Golden Gate Highlands National Park is a gorgeous South African National Park, at the northern end of the Drakensberg. It’s perfect for hiking, with beautiful scenery, and well-laid out trails. There’s plenty of accommodation options, Glen Reenen Rest Camp with rondavels and camping, Golden Gate Hotel and Chalets, or more remote accommodation.
You need a car to get here. It’s just over 3 hours from Joburg or Bloemfontein and roughly 4 hours from Durban. It’s a lot further from Cape Town, at least 14 hours. That said, we had a fantastic 12 day trip from Cape Town to the Drakensberg, travelling clockwise around Lesotho and staying at very cute places on the way there/way back.
The road through the park is open 24/7, though the reception at Glen Reenen Rest Camp closes at 17:30, so if you arrive afterwards you have to collect your key from either the Glen Reenen petrol station or Golden Gate Hotel nearby.
- Winter is cold, summer is wet with afternoon thunderstorms. This makes Spring and Autumn a great time to visit. We visited in May, the weather was perfect, though the nights a bit chilly!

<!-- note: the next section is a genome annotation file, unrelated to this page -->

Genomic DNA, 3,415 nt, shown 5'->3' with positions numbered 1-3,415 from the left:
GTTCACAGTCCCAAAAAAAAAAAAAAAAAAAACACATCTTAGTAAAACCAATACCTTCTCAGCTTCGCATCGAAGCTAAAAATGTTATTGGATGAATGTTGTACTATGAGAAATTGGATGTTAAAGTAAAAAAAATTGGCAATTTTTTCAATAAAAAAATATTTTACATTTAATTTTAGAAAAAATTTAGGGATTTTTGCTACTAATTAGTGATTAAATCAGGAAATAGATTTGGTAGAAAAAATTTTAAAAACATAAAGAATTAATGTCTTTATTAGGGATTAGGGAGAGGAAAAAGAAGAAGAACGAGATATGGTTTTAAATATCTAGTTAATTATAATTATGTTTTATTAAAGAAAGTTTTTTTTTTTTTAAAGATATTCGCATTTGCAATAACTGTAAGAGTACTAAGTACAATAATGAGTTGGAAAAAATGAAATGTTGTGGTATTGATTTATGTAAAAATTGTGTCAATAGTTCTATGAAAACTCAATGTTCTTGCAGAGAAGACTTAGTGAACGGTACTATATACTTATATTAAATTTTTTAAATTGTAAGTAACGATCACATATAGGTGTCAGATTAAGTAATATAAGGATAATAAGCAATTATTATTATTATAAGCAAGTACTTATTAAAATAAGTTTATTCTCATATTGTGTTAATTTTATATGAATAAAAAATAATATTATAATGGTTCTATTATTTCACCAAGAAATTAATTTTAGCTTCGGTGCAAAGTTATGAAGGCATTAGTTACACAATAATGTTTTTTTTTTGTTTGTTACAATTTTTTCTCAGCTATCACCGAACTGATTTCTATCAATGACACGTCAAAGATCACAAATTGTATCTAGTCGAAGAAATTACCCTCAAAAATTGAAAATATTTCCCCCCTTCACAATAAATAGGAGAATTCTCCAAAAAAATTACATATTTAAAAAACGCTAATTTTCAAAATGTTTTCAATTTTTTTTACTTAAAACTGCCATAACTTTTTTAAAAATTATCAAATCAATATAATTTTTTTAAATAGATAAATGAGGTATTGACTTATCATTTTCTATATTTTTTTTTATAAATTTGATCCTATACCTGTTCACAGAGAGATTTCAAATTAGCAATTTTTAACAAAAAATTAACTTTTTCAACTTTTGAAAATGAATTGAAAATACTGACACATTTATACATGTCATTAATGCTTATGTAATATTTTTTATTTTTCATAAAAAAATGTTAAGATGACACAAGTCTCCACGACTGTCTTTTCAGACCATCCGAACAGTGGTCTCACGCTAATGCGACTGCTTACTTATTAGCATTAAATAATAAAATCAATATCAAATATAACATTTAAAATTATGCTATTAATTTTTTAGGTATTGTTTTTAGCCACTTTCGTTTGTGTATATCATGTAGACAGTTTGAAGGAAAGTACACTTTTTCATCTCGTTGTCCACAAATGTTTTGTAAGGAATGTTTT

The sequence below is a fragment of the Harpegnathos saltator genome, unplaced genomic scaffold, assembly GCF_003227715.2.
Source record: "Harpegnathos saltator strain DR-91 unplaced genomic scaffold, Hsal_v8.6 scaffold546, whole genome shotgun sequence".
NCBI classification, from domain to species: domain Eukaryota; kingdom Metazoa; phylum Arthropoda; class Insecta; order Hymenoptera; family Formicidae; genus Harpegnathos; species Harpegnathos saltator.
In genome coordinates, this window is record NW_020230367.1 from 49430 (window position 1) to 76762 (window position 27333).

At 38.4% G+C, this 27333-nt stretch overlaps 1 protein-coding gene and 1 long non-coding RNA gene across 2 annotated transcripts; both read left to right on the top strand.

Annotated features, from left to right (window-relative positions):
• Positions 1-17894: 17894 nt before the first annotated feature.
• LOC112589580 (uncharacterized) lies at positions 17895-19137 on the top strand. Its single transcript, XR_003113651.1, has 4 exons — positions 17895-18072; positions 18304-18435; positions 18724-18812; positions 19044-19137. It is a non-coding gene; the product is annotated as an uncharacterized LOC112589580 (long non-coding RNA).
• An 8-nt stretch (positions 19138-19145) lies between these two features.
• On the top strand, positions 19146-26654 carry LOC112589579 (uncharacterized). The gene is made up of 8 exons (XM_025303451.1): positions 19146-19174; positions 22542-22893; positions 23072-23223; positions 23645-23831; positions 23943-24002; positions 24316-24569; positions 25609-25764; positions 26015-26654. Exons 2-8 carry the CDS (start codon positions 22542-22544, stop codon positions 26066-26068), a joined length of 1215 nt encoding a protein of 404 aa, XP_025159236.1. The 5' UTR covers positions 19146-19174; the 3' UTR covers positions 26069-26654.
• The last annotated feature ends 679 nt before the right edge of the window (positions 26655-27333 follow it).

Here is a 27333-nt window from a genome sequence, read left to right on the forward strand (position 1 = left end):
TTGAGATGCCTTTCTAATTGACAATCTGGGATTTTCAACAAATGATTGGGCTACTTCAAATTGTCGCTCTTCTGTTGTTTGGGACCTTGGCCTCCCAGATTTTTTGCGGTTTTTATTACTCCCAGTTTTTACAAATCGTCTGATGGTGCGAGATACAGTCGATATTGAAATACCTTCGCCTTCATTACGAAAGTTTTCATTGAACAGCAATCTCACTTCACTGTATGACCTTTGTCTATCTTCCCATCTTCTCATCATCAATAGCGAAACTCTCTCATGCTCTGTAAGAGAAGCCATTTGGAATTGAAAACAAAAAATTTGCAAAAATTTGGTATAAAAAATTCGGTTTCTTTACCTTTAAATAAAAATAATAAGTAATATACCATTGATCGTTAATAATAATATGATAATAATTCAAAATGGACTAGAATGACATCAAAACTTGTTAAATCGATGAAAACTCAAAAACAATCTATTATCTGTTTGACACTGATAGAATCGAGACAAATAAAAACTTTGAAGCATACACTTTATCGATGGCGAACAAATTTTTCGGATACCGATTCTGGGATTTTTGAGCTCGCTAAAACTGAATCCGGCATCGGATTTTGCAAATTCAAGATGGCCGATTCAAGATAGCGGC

- The Glen Reenen Reception is open 07:00-17:30. If you arrive after this, check-in at the petrol station or Golden Gate Hotel.
- There is a petrol station right at Glen Reenen Rest Camp.
- Clarens, a charming town 25 minutes away, has restaurants, shops and additional accommodation options.
- The Glen Reenen shop has limited supplies, better to stock up before you leave or in Clarens.
- There’s very limited phone signal in the park.
Arrival at the Park
We arrived at the park in the late afternoon. There are a variety of accommodation options within Golden Gate National Park (see box below). We stayed at the campsite by the river in Glen Reenen Rest Camp. We had to register at Golden Gate Hotel since we arrived after the Glen Reenen reception closed at 17:30.
Short Evening Hike